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View Diary: Is granting Snowden asylum a greater offense to America than murdering a U.S. citizen? (47 comments)

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  •  The technical aspects can be trivial, (1+ / 0-)
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    depending on how much they want to improve things.  There are a lot of ideas about that, and we might not be the ones who get to implement them in the future.

    The big hurdle is acceptance.  If there are two TYPES of Internet, and they bridge each other through some interface, then the question is which will gain greater acceptance over time.  A different protocol, no matter how much better, that is used by too few people to justify its own traffic patterns, has to have some other reason to exist and get a chance to eventually thrive.

    Well, now there's a great reason: corporate and national security OUTSIDE the US.  

    Think about it -- if we in the US are the ones using an Internet designed to make it incredibly easy to be spied upon, but the rest of the world moves on to a more secure model of the Internet, then the rest of the world will be able to spy on us Americans, but we won't be able to spy on them.  That sort of flips the whole idea of "National Security Agency" on its head, if their primary goal is to make spying on Americans easy.

    It seems like it would be a more logical and less self-defeating goal for the National "Security" Agency to make it difficult to spy on Americans.  But that's only logical if you think that the enemy is abroad, not the American people.

    •  For many years American companies were... (2+ / 0-)
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      Dumbo, Dutch Doctor

      ...forbidden from selling in the US or exporting software or hardware that handled encryption keys longer that something like 42 bits.  So other countries developed their own technologies with longer encryption keys.  128 bits, 256, 512 and even longer. Long enough that even the NSA would have a hard time.  So others got better at it.  Who knows what is going on out there.  And after Snowden it will become increasingly difficult for American companies to compete against the Chinese and others.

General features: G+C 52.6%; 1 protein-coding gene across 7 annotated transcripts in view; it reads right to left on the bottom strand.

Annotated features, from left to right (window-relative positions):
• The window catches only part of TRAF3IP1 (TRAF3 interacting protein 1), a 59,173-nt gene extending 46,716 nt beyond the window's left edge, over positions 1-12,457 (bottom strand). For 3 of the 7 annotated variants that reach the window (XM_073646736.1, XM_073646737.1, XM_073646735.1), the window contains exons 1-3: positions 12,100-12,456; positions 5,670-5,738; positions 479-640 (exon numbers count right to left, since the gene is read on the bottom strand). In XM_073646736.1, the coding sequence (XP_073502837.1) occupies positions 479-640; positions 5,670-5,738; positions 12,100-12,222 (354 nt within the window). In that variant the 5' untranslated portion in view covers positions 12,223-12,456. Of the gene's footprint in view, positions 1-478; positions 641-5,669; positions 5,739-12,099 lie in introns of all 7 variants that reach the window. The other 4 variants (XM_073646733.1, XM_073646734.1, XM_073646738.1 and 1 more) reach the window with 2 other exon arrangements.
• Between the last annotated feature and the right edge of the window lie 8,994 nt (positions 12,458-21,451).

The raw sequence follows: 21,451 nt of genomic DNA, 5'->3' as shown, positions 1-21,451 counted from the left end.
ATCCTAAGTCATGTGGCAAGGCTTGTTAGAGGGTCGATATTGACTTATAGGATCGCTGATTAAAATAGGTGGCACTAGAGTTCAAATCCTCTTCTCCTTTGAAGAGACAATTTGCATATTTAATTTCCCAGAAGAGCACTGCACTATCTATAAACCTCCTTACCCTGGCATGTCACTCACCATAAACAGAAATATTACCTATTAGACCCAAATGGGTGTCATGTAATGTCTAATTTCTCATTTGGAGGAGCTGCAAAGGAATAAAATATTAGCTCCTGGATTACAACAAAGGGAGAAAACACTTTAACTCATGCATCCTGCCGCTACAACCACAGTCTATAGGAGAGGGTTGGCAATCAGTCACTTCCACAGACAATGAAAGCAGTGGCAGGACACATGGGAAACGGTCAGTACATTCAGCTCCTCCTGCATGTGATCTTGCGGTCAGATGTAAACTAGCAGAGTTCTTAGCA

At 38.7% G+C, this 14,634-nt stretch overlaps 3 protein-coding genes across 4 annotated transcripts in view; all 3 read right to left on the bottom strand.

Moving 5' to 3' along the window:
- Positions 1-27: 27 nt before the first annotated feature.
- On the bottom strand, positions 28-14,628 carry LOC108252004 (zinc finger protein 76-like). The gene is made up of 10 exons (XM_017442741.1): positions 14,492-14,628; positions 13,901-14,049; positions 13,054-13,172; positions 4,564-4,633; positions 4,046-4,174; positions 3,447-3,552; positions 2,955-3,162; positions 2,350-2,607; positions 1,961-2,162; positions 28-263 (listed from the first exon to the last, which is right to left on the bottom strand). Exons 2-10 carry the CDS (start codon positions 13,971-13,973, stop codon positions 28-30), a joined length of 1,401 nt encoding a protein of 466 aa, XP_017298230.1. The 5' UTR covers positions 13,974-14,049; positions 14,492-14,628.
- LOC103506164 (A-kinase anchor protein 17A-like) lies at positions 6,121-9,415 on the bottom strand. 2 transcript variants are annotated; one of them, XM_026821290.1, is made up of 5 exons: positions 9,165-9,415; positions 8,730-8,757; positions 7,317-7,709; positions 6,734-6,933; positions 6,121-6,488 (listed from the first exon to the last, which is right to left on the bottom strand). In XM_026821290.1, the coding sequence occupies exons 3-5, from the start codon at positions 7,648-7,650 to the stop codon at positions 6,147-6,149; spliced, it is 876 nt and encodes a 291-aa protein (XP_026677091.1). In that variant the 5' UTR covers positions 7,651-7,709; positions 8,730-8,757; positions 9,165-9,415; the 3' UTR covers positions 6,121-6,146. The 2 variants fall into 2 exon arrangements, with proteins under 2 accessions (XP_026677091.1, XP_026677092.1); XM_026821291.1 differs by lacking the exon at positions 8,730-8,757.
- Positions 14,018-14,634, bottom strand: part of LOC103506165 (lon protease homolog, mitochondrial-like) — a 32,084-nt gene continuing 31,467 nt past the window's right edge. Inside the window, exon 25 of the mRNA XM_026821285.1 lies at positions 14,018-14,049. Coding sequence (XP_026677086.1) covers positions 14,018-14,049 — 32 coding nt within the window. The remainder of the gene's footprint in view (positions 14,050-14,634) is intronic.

Daily Kos an oasis of truth. Truth that leads to action.

      by Shockwave on Wed Jul 31, 2013 at 09:12:14 PM PDT

      [ Parent ]

      •  Well, encryption is NOT the only answer. (1+ / 0-)
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        The way the Internet works now is much like a party line, with everybody's messages available to everybody else, but with an informal agreement to listen to what the other people are saying.  You're probably limited by where you are to what traffic you can hear from your home and your laptop, but even you can spy on your neighbors (those close enough to have traffic on your hub) by just intercepting their packets.  Combine this "party line" problem with the centralized nature of the backbone, and you've made it incredibly easy for the NSA to spy on everything and everybody in the world by just tapping into the backbone.

        A better solution would be one that is first, more decentralized.  The Internet itself IS decentralized already, in a hypothetical model way.  You, as a user, don't normally have to wonder which backbone servers your messages go through.  You just assume that it gets from where you are to wherever you want it to go, and all the steps in between amount to a big black box you don't have to care about.

        A less centralized Internet is a more robust internet because it has more redundancy.  A hurricane in one wrong place becomes less likely to screw up communications for half the world.  It also makes it harder to track individual messages, because you can't be absolutely sure what path it will take, and even if you do know what path it will take, you can't watch EVERYTHING at the same time this way.

        Add an extra level of encryption on top of that, and you're starting to look a lot better.

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